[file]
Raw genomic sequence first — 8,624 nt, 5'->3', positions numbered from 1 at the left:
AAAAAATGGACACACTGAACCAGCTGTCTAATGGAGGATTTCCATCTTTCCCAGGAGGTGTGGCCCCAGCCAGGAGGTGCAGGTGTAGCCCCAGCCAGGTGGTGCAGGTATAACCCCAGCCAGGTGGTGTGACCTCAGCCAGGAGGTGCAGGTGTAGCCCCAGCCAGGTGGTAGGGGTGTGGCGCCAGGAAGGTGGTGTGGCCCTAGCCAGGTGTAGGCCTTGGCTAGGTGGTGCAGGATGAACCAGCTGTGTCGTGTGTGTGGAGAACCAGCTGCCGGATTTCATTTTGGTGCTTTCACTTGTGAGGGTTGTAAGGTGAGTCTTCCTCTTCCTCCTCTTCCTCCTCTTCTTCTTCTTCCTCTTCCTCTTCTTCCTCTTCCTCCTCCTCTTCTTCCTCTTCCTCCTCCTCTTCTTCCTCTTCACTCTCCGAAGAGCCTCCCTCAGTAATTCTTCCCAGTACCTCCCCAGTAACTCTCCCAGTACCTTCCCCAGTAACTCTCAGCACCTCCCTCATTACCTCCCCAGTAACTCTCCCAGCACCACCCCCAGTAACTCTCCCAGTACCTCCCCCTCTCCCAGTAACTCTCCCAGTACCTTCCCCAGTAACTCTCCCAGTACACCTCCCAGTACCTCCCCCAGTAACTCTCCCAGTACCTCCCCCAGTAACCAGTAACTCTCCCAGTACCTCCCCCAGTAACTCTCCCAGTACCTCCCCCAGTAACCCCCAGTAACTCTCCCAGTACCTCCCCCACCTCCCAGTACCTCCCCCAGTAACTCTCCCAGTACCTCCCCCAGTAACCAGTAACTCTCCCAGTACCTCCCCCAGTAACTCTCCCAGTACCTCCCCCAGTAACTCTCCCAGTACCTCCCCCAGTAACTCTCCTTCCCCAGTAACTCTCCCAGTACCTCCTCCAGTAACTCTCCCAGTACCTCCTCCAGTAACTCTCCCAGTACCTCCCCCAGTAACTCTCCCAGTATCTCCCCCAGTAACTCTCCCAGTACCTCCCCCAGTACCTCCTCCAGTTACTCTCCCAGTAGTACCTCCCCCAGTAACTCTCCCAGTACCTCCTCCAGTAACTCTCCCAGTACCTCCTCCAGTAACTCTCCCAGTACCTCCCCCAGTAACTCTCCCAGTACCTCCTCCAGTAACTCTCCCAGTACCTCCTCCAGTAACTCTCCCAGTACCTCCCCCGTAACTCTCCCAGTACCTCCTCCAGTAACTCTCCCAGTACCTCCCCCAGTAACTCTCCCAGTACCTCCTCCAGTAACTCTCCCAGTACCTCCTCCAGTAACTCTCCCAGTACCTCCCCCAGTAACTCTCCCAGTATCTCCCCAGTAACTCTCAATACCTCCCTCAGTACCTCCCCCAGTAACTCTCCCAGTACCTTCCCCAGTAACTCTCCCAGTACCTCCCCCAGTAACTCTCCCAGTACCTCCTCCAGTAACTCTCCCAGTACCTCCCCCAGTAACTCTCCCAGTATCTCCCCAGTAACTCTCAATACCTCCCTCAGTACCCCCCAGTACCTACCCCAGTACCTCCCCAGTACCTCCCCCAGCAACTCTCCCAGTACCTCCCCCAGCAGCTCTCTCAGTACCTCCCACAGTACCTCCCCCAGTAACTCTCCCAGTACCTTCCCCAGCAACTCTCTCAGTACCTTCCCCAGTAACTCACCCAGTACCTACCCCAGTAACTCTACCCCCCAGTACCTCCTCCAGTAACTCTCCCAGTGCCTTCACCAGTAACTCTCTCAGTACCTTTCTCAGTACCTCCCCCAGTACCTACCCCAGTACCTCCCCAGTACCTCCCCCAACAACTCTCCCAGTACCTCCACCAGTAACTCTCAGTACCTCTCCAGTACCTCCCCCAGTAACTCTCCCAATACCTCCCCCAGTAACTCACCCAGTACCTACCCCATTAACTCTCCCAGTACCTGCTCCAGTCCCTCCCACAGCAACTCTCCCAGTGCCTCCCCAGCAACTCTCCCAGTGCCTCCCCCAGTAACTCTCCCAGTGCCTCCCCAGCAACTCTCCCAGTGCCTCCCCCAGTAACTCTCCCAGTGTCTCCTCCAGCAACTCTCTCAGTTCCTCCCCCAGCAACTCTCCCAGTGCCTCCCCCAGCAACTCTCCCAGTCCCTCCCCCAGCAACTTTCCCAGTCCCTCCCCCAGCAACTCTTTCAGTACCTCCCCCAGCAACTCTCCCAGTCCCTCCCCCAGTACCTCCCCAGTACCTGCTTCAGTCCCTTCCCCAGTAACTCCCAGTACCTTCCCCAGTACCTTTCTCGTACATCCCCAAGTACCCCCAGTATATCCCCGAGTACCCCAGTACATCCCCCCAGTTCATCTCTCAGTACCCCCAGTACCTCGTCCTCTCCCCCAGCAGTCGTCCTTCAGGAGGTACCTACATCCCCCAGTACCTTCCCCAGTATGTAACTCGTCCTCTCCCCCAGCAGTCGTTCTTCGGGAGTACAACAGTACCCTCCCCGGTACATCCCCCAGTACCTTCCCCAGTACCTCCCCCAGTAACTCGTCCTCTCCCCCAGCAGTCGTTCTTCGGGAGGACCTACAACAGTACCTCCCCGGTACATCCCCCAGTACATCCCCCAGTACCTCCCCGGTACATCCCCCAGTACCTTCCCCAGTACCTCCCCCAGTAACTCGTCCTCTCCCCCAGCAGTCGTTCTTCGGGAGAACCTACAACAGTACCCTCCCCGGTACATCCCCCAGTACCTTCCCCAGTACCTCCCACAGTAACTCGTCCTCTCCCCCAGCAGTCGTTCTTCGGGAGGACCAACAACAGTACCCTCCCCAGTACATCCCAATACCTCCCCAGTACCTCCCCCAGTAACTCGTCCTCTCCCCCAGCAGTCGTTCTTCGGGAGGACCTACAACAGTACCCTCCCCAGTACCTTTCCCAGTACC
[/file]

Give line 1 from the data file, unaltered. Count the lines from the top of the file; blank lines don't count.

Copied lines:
Raw genomic sequence first — 8,624 nt, 5'->3', positions numbered from 1 at the left: